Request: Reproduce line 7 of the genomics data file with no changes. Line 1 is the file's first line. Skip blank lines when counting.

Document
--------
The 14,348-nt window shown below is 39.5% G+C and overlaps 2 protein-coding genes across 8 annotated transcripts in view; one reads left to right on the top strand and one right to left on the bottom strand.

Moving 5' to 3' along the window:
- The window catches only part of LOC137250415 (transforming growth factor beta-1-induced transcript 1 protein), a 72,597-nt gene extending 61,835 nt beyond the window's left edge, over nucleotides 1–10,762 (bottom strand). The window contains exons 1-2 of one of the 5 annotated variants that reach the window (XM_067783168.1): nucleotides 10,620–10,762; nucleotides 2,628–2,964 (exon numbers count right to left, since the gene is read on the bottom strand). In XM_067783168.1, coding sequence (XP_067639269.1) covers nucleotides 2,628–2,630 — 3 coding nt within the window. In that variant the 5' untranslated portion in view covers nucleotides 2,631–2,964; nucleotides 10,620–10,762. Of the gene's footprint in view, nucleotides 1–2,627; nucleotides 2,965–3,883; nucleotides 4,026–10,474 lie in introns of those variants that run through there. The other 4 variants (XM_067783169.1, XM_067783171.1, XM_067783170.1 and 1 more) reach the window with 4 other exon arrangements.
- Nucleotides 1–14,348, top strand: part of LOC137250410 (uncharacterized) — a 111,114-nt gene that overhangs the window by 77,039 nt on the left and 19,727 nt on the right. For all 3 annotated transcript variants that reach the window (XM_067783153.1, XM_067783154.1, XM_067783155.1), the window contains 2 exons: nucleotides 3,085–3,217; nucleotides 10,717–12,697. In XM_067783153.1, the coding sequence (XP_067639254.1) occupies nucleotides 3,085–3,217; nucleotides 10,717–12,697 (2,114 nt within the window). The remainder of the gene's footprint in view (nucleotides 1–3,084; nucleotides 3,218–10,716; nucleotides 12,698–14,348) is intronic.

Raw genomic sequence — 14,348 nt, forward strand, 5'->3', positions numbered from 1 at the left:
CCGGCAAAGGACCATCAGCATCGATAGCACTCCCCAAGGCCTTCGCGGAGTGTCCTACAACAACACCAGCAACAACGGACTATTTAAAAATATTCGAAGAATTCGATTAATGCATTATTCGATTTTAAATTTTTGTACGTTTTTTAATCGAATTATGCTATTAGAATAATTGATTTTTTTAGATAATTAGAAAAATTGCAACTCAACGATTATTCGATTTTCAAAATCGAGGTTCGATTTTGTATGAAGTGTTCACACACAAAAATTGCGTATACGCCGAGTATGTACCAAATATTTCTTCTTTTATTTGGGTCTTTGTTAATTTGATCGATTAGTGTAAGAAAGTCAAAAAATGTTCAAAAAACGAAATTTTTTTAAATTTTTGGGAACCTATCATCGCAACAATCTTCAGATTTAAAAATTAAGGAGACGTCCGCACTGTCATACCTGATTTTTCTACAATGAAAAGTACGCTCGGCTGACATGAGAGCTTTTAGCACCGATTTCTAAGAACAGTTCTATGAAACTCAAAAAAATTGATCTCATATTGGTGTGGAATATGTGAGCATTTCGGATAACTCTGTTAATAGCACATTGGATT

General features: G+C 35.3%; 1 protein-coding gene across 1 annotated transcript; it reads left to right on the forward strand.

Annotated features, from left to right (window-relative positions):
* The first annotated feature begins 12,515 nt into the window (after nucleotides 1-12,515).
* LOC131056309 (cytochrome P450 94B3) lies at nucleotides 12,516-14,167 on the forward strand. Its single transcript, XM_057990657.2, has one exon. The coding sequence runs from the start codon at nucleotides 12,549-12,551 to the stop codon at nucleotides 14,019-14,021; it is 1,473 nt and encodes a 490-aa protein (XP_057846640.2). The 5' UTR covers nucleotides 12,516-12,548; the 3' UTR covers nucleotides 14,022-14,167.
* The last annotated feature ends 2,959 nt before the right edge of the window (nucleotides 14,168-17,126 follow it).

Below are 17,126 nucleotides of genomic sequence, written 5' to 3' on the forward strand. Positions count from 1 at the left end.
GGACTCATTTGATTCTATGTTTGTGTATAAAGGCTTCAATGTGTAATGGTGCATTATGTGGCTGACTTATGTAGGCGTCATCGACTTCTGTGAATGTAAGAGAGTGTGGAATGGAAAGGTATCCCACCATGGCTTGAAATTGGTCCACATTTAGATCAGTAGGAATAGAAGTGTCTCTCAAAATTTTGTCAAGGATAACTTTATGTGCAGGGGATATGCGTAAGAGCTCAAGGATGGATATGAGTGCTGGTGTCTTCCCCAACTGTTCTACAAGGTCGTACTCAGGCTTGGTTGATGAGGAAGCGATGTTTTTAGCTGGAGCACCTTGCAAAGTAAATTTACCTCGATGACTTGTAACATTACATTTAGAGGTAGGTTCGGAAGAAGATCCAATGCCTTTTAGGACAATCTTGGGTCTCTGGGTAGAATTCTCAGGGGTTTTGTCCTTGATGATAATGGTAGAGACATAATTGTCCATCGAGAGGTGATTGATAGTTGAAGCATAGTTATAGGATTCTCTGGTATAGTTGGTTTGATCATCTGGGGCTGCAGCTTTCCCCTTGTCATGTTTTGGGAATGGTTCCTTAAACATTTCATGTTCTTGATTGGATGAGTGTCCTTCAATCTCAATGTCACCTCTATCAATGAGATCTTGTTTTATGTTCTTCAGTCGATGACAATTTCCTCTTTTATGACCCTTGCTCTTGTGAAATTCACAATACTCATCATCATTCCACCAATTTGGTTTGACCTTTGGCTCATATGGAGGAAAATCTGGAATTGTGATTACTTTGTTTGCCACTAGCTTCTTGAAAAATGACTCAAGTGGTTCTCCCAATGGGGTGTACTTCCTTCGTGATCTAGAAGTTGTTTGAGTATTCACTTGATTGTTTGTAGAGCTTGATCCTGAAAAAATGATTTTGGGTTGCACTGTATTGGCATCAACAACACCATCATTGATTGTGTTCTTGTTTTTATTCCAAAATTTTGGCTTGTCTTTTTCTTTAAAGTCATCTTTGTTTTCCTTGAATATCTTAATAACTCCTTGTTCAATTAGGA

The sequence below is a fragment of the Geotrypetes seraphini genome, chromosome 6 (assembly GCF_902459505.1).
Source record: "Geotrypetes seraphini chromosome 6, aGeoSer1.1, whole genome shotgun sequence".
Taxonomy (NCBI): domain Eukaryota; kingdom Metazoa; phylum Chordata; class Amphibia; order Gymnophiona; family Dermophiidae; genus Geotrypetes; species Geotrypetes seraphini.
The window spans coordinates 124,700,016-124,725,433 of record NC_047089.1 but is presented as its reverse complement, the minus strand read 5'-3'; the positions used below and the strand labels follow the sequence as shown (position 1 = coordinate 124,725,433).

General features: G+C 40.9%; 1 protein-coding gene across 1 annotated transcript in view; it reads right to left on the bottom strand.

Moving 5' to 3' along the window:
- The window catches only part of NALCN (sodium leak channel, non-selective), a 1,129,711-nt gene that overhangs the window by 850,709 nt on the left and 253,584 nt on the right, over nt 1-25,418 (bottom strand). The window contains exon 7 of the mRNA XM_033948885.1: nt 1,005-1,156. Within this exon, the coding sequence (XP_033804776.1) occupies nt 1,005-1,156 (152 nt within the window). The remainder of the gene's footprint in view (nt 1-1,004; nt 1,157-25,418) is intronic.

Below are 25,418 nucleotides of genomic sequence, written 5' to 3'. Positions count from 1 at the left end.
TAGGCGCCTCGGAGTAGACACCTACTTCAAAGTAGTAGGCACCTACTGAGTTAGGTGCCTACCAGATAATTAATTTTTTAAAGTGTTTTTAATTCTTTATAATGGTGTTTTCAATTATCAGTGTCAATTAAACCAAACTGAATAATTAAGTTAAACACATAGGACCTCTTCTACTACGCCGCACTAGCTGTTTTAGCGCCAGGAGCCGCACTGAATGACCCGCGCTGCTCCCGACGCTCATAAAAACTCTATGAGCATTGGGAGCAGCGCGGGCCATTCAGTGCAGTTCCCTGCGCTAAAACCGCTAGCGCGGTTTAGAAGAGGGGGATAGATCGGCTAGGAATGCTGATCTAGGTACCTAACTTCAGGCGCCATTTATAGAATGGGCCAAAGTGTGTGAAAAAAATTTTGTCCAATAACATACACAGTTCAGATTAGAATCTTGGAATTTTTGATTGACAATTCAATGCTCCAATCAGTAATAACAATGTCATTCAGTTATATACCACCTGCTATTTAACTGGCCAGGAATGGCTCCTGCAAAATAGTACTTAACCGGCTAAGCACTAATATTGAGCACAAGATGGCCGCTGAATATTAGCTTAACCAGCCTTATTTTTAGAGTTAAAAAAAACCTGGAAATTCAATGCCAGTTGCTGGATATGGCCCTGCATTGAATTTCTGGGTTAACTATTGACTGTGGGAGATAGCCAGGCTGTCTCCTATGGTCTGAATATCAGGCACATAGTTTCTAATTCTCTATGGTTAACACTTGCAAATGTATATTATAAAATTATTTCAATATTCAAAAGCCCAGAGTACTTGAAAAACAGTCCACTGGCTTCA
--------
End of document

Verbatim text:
General features: G+C 35.3%; 1 protein-coding gene across 1 annotated transcript; it reads left to right on the forward strand.